I tried to unsubscribe from Lumber Liquidators’ emails today:
There’s a button that says unsubscribe; but unless you notice and click the checkbox above it, you won’t be unsubscribed. Don’t believe me? Proof:
You’d think this would be illegal under the CAN-SPAM act, however, it isn’t:
5. Tell recipients how to opt out of receiving future email from you. Your message must include a clear and conspicuous explanation of how the recipient can opt out of getting email from you in the future. Craft the notice in a way that’s easy for an ordinary person to recognize, read, and understand. Creative use of type size, color, and location can improve clarity. Give a return email address or another easy Internet-based way to allow people to communicate their choice to you. You may create a menu to allow a recipient to opt out of certain types of messages, but you must include the option to stop all commercial messages from you. Make sure your spam filter doesn’t block these opt-out requests.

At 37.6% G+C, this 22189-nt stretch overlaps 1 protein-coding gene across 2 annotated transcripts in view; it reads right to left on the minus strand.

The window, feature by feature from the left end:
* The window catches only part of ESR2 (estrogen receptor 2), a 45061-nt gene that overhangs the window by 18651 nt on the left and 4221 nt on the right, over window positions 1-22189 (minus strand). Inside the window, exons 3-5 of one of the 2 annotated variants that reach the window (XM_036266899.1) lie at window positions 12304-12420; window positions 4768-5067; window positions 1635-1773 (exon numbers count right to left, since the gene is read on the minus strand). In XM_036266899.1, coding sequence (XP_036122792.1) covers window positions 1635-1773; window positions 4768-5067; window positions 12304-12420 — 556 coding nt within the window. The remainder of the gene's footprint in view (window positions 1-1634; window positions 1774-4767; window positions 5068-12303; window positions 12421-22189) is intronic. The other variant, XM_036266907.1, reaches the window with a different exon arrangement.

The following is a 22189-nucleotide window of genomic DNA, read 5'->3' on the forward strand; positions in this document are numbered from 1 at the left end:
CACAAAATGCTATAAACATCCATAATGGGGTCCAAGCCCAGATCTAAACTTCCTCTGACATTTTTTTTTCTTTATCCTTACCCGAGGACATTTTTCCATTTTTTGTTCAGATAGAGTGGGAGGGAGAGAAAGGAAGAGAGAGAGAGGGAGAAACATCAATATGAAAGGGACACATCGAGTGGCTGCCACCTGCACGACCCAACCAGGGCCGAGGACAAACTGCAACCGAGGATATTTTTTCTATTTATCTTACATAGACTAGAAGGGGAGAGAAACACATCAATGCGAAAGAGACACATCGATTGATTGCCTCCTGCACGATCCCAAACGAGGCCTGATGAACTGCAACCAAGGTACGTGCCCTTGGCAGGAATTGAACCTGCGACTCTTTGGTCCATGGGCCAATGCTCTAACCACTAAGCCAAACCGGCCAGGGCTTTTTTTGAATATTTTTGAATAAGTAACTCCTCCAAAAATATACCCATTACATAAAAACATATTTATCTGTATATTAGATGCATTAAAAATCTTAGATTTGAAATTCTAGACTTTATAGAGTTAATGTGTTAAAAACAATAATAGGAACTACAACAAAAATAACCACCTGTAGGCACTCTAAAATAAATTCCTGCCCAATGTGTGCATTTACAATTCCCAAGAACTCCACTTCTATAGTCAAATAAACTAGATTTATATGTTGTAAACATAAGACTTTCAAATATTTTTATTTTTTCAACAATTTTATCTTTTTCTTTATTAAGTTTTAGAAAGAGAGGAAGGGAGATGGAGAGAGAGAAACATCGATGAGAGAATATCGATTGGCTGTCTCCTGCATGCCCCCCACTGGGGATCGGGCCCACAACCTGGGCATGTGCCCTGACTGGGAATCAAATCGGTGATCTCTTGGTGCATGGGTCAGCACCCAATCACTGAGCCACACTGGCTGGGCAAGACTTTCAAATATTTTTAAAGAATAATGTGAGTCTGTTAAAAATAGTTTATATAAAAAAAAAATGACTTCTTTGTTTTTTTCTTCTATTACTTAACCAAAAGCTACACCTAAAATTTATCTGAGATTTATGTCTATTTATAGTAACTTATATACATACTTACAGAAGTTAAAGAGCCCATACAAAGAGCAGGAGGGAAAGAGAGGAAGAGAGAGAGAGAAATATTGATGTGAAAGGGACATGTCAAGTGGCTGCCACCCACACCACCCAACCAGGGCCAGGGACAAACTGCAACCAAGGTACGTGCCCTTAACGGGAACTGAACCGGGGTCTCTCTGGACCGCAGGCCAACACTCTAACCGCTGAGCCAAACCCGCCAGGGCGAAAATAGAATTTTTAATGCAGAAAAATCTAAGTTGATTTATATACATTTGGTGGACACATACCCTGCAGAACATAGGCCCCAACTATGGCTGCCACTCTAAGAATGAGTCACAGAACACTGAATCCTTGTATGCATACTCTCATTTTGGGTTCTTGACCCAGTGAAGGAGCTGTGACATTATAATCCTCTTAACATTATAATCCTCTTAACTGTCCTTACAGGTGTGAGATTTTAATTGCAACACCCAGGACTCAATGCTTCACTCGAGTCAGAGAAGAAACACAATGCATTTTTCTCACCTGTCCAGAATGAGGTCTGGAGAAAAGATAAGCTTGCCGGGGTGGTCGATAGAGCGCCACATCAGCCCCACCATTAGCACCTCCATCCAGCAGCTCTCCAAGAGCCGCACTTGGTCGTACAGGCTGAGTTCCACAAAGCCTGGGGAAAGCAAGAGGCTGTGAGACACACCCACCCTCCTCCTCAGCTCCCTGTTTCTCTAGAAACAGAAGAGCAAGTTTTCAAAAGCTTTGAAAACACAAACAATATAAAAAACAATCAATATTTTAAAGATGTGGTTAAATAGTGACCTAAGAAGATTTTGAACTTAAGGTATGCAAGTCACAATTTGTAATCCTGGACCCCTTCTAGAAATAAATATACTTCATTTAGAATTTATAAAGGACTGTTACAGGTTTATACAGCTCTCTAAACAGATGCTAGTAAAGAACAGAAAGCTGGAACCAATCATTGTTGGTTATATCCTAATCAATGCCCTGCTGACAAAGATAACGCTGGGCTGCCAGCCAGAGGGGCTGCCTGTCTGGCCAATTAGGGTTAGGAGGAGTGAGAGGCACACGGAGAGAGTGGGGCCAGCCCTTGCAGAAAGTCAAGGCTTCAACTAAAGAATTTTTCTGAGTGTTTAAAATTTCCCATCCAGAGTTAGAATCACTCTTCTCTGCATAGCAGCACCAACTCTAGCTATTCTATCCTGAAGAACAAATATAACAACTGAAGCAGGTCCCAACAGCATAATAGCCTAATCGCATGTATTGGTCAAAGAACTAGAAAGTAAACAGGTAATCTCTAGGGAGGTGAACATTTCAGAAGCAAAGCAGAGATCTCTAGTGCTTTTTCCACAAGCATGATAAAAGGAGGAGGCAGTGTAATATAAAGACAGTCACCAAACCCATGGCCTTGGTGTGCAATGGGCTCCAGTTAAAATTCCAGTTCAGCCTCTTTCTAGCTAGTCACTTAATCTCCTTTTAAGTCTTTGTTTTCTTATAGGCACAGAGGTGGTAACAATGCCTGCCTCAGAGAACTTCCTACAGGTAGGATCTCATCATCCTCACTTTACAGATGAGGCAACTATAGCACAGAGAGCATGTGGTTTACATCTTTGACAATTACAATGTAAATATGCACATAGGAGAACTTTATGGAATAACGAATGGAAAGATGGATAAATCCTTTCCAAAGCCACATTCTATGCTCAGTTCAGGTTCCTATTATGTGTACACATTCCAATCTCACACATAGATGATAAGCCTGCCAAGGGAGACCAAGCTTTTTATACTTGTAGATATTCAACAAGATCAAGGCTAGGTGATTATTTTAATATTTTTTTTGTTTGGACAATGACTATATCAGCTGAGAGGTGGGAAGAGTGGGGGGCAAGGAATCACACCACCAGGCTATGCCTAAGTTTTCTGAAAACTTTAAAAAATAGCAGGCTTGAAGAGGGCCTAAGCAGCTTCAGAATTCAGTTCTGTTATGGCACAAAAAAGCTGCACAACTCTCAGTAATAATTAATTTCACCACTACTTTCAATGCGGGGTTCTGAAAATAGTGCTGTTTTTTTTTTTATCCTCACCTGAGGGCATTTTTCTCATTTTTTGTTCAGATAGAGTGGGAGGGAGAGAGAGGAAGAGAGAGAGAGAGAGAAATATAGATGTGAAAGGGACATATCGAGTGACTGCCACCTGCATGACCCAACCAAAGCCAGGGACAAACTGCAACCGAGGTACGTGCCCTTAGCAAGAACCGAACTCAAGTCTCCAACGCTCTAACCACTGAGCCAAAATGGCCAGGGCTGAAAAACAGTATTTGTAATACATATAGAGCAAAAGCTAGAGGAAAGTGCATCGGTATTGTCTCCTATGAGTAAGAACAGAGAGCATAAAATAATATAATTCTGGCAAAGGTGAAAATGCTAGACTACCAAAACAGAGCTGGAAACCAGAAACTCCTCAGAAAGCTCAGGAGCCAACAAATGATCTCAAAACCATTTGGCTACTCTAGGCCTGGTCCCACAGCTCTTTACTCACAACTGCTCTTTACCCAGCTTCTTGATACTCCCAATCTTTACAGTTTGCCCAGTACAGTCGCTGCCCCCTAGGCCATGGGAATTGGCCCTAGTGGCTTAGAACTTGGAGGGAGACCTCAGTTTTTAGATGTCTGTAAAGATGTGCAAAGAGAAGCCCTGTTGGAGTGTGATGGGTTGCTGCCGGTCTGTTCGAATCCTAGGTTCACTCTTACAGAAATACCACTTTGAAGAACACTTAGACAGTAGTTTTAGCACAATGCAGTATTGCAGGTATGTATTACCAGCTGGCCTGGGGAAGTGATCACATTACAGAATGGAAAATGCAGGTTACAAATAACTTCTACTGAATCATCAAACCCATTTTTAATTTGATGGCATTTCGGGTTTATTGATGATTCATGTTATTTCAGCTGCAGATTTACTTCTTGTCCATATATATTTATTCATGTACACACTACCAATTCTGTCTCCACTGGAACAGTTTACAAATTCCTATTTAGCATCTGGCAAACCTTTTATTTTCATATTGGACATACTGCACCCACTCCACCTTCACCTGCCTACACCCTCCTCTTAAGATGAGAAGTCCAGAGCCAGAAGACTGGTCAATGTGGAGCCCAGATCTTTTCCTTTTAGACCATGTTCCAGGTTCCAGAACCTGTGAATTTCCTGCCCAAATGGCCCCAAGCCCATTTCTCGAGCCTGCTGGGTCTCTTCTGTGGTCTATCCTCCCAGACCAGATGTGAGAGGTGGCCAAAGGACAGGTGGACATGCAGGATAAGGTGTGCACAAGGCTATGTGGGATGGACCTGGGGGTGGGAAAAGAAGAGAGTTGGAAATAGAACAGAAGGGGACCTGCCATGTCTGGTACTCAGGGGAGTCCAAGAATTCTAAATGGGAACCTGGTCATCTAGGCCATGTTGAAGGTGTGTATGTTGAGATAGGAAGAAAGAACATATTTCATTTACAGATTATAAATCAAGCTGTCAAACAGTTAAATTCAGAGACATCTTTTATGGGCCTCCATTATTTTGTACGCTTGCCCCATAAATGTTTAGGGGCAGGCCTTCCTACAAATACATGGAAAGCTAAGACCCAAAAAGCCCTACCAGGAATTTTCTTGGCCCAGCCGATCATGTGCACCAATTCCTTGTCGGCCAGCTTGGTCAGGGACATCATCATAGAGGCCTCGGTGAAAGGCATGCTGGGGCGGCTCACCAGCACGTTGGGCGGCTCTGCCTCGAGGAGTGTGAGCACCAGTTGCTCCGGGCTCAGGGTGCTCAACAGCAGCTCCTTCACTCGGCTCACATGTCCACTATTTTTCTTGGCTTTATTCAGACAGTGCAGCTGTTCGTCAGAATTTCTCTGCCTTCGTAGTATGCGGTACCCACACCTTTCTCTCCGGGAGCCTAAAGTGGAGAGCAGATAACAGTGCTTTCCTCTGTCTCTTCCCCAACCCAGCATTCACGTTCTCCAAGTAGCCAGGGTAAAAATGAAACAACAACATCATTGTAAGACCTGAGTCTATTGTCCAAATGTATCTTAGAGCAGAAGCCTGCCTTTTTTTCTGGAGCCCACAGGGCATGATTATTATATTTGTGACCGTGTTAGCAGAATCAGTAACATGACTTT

6. Honor opt-out requests promptly. Any opt-out mechanism you offer must be able to process opt-out requests for at least 30 days after you send your message. You must honor a recipient’s opt-out request within 10 business days. You can’t charge a fee, require the recipient to give you any personally identifying information beyond an email address, or make the recipient take any step other than sending a reply email or visiting a single page on an Internet website as a condition for honoring an opt-out request. Once people have told you they don’t want to receive more messages from you, you can’t sell or transfer their email addresses, even in the form of a mailing list. The only exception is that you may transfer the addresses to a company you’ve hired to help you comply with the CAN-SPAM Act.
The UX may be designed to confuse visitors into staying subscribed; but (using a plain reading) it complies with the letter of the law.
Bonus: The CAN-SPAM act never uses the word ‘unsubscribe’, and only uses the word ‘opt-out’ three times.